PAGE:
On April 10, 1940, British submarine HMS Tarpon and its crew of 50 were sent to Norway to intercept Nazi merchant vessels. They were was never heard from again. Now, after 76 years, the sub has finally been found. An investigation of the remarkably well preserved vessel shows it didn’t go down without a fight.
I came across this fantastically modern ad in the April 1945 issue of Radio-Craft magazine and just had to share it with you as we all slowly slide into the Fourth of July weekend.
Using ground penetrating radar, a team of archaeologists has uncovered a tunnel dug by Jewish concentration camp prisoners to escape the Nazis.
For the past 20 years, divers have unsuccessfully tried to explore and photograph a PBY-5 Catalina seaplane shot down during Japan’s opening salvo of the Pearl Harbor attack. Now, some 74 years after that fateful day, archaeologists have finally accomplished the task. Here’s what they saw at the bottom of Kāne‛ohe…
Before there was a CIA there was England’s Special Operations Executive. And, as WWII heated up, it put all of its collective tradecraft knowledge into a single training manual. And, it turns out that training spies to operate behind enemy lines is often good training for going outdoors, too.
An exceptionally rare and fully-functional Nazi Enigma M4 enciphering machine used during the Second World War has sold for a whopping $365,000, setting a new world record at auction.
If you went to Hawaii during World War II, you probably noticed something a little funny about the money. Every greenback had a big bold “HAWAII” plastered across it. Why? In case of a Japanese invasion, of course.
The chocolate bomb intended to kill Winston Churchill became the stuff of wartime legend. But depictions of the device and other cleverly concealed explosives were only recently rediscovered.
This year marks the 75th anniversary of the Battle of Britain, the first time in history that one nation tried to defeat another using airstrikes. Here’s how the Nazis thought they could do it—and how agonizingly close they actually came to achieving victory.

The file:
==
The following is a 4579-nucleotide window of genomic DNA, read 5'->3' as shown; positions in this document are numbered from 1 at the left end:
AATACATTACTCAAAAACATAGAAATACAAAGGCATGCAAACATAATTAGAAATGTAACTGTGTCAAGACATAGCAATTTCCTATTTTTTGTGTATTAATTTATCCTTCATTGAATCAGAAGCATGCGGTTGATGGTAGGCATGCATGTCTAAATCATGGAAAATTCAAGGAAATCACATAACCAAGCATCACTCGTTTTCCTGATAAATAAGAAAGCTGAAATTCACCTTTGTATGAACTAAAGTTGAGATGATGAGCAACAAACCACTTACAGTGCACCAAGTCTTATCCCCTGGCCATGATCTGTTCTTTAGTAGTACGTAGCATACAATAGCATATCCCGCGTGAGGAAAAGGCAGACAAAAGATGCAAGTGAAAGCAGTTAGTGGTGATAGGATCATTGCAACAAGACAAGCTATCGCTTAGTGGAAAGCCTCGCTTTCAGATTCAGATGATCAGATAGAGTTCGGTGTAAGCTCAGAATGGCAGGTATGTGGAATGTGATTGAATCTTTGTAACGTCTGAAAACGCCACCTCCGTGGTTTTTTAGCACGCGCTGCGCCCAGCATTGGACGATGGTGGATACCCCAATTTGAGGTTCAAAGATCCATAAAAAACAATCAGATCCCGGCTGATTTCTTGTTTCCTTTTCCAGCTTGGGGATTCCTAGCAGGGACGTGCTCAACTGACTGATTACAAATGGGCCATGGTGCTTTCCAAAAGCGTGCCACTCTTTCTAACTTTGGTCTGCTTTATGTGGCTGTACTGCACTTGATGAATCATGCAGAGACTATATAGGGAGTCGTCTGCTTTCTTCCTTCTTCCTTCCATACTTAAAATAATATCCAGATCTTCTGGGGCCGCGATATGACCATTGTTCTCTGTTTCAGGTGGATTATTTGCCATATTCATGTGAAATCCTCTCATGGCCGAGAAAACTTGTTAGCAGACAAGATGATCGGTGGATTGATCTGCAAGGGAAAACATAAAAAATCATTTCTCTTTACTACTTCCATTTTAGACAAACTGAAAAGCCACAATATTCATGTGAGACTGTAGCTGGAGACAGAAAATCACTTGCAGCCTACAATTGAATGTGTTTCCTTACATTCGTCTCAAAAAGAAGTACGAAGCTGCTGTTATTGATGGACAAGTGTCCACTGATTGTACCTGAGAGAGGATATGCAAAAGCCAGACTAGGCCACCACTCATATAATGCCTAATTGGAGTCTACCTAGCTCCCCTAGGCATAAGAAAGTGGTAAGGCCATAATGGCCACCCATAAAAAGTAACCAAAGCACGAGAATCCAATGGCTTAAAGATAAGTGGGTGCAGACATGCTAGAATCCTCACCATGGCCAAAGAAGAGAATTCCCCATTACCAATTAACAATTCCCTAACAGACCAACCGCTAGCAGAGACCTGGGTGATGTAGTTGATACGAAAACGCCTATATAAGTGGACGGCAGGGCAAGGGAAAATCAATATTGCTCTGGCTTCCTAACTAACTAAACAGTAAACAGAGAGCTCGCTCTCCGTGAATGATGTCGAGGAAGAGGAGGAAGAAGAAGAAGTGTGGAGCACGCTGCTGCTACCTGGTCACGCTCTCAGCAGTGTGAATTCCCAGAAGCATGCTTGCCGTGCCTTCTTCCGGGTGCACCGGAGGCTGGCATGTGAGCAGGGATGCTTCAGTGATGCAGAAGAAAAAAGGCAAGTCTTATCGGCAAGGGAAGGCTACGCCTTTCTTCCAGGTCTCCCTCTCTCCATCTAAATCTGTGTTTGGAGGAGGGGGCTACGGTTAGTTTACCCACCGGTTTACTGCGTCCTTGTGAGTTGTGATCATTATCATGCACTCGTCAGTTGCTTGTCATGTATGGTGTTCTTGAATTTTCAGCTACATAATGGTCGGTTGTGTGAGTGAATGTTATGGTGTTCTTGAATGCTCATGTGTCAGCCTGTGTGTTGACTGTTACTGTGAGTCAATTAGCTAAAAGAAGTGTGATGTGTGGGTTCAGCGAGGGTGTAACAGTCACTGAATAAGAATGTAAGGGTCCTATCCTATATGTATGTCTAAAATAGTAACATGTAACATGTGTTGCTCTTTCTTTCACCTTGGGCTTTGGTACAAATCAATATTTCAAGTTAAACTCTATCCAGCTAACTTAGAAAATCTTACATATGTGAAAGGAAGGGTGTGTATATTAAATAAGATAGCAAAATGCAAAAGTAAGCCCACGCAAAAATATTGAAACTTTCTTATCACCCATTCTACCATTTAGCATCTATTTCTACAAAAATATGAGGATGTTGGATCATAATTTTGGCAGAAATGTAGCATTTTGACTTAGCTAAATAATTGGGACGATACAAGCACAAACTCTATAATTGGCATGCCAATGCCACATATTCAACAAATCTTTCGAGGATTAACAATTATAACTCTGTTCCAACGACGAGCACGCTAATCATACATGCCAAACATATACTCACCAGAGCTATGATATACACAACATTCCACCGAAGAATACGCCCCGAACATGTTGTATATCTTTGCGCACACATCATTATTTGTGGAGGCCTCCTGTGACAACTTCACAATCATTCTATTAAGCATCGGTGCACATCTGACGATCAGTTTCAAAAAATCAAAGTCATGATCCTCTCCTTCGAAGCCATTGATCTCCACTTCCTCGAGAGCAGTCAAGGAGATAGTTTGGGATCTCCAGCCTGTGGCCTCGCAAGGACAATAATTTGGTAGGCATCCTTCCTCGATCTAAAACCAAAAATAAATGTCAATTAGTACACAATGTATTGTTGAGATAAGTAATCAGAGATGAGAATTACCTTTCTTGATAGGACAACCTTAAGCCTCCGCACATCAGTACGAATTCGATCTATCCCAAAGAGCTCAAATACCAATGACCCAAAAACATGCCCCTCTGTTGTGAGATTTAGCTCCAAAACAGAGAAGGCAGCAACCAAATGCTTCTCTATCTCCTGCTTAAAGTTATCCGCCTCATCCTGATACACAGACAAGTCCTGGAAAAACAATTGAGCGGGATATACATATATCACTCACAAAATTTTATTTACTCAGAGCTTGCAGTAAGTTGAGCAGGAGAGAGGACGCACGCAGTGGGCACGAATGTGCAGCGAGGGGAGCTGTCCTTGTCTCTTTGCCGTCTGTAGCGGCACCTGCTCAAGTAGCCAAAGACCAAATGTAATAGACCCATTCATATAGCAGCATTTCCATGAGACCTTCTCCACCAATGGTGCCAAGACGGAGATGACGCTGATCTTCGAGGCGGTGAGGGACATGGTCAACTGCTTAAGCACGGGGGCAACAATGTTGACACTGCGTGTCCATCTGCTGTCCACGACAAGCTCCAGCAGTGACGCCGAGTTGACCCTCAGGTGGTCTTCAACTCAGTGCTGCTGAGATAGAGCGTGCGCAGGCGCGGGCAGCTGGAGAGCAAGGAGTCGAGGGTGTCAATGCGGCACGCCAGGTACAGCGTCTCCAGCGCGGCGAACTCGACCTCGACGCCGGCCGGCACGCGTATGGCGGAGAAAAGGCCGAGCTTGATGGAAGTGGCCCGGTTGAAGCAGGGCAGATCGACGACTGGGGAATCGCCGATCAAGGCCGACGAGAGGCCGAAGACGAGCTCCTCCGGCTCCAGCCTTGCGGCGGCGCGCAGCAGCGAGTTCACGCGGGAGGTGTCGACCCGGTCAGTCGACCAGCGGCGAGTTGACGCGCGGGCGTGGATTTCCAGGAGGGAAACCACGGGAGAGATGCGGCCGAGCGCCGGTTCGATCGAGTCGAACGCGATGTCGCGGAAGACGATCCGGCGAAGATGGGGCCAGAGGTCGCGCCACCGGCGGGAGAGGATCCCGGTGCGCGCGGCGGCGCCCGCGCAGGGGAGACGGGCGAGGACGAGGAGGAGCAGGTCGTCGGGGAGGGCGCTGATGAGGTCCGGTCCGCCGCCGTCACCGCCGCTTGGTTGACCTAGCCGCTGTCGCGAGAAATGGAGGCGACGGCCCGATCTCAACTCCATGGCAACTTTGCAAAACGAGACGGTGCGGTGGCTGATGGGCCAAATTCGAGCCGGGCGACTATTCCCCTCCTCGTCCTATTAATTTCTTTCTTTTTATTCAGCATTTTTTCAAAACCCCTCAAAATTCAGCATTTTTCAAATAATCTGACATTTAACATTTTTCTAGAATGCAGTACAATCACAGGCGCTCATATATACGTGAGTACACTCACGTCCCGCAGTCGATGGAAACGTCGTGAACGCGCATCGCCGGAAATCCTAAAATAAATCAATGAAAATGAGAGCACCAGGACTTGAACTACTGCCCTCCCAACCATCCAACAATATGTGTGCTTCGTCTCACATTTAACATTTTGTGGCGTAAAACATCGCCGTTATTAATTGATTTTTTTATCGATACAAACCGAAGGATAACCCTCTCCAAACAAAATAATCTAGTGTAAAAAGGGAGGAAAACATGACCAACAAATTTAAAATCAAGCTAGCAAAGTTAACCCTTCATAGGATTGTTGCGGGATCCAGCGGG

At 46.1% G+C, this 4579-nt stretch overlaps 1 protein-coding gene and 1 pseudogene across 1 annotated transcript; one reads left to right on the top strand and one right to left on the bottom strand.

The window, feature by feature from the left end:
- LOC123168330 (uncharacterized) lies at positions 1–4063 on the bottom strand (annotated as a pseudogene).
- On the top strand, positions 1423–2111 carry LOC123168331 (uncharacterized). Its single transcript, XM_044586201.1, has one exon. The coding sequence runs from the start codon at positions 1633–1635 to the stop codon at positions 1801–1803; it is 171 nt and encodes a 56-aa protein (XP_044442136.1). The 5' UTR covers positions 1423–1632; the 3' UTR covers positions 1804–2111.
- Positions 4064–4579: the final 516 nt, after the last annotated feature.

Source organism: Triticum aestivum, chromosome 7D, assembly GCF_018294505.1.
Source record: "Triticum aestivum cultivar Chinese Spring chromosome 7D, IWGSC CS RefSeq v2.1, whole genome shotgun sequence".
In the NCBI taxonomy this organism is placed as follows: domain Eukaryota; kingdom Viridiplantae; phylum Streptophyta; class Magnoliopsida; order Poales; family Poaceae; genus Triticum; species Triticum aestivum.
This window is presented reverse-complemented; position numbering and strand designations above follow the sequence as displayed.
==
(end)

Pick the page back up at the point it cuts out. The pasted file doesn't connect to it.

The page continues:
Late last month, news emerged that two European men had discovered a Nazi ghost train in Poland. Now, a pair of ground-penetrating radar images have apparently leaked, purportedly showing the train buried underground—including what appears to be a row of tanks.
From 1932 to 1943, the Soviet ambassador to London kept a personal diary, the details of which were only recently revealed. It tells the exceptional story of a diplomat who tried to harmonize Soviet and British interests, while also demonstrating how events could have unfolded very differently.
We’ll believe it when we see it, but two men, one a Pole and one a German, say they know the location of a heavily armored Nazi train that was rumored to be hidden away in a tunnel during the dying days of the Second World War—a train that could contain upwards of 300 tons of gold.
History website Argunners has published a series of previously unseen photos recently uncovered from the archives of an American four-star general who served in Europe during the Second World War. The images show a war-torn Europe as American forces move towards Berlin.
The gutting of Germany’s intellectual heritage is far from the worst crime committed by the Nazis, but it was a crime nonetheless. The irony is it was a crime that contributed to their loss of the war. But it also robbed the country of its intellectual riches decades after the war was over.
This makes stepping on a jellyfish seem like no big deal: A beachgoer found a mysterious cylindrical hunk of sea-worn metal washed up on the shore at St. Pete Beach, Florida. It turned out to be a barnacle-covered M122 photoflash bomb from World War II, according to the Tampa Bay Times.
A fully restored Vickers Supermarine Spitfire shot over France during the Second World War has sold at auction for $4.8 million (£3,106,500). That’s a new record.
Police in Germany have uncovered a 45-ton tank, a torpedo, and other illegal weaponry dating back to WWII in the cellar of a villa in Heikendorf.
Velvalee Dickinson, a Stanford grad who’d worked in the financial industry, moved to New York City from San Francisco in 1937, where she soon opened a shop that sold collectible dolls. But by 1942, she’d added a third entry to her resume — or at least she really, really tried to: spying on behalf of Japan.